County archiving wealth of data
- By Dibya Sarkar
- Apr 23, 2002
Westchester County, a well-to-do suburban enclave just north of New York
City, is asking its 45 communities to share their historical riches in a
virtual archives project.
The Westchester County Archives, an agency under the county's information
technology department, and Westchester Historical Society, a nonprofit group
that serves as county historian, are collaborating on the project. It will
be modeled on the agency's Civil War Web site (www.westchesterarchives.com/CWhome.htm), which contains maps, private and
government records, and letters from soldiers, that debuted last fall.
Patty Dohrenwend, the county archives' director, said the county has
the experience and equipment to scan and store such documents and provide
around-the-clock access through its site (www.westchesterarchives.com).
"Some of the smaller communities have incredibly rich documents that
they're not able to display them easily even to their own citizens," she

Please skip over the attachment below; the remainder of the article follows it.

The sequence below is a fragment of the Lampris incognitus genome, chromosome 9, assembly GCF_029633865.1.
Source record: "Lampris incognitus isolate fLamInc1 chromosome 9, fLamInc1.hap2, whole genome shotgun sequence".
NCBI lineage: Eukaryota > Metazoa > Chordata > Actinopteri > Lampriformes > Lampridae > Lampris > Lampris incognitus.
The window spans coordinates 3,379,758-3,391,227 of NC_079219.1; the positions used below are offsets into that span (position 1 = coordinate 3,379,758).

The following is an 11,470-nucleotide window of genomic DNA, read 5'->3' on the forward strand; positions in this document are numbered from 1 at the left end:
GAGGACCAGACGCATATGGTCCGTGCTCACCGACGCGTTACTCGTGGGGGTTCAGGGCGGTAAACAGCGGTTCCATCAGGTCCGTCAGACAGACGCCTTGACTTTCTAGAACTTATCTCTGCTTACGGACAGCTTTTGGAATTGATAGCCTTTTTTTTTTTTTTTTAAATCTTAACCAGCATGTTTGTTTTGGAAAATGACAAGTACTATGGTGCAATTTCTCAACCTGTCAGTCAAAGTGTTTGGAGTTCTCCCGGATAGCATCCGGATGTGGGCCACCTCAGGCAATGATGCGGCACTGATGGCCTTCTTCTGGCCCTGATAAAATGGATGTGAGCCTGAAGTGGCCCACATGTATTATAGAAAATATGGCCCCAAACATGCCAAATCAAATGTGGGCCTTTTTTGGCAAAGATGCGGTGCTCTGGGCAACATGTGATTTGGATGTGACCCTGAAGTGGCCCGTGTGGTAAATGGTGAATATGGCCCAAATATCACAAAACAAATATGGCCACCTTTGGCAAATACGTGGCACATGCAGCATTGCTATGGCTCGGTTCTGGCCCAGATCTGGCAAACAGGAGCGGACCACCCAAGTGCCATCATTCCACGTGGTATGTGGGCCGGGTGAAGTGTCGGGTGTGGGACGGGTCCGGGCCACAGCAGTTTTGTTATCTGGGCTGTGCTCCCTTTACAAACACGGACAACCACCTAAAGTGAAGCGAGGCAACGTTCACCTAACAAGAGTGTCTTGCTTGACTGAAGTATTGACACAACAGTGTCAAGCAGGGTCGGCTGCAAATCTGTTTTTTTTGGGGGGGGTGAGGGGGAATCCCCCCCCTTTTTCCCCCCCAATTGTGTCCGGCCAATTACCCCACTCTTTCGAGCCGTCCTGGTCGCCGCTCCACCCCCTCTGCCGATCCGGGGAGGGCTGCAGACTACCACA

said. "If an individual community attempted to do this on their own, they
would have to spend so much more. It wouldn't happen so easily."
Communities can submit nominations, which are due by April 30, of what
they deem to be important historically for the county. For example, Dohrenwend
said that Eastchester, N.Y., has a "beautifully crafted original compact
of 10 families that settled the town...only a few years after the Mayflower
Compact." The city of Peekskill, N.Y., has several maps that document economic
Dohrenwend said teachers and students have extensively used the Civil
War site, which cost $15,000 in public and private funds to develop, but
she hopes the interest in the virtual archives site would extend to the
The county executive has sent letters to the communities requesting
their involvement. Dohrenwend said she would like to see the project debut
by spring 2003.
The county will fund most of the costs, and Elmsford, N.Y.-based Fuji
Photo Film USA Inc. also has expressed interest in participating, she said.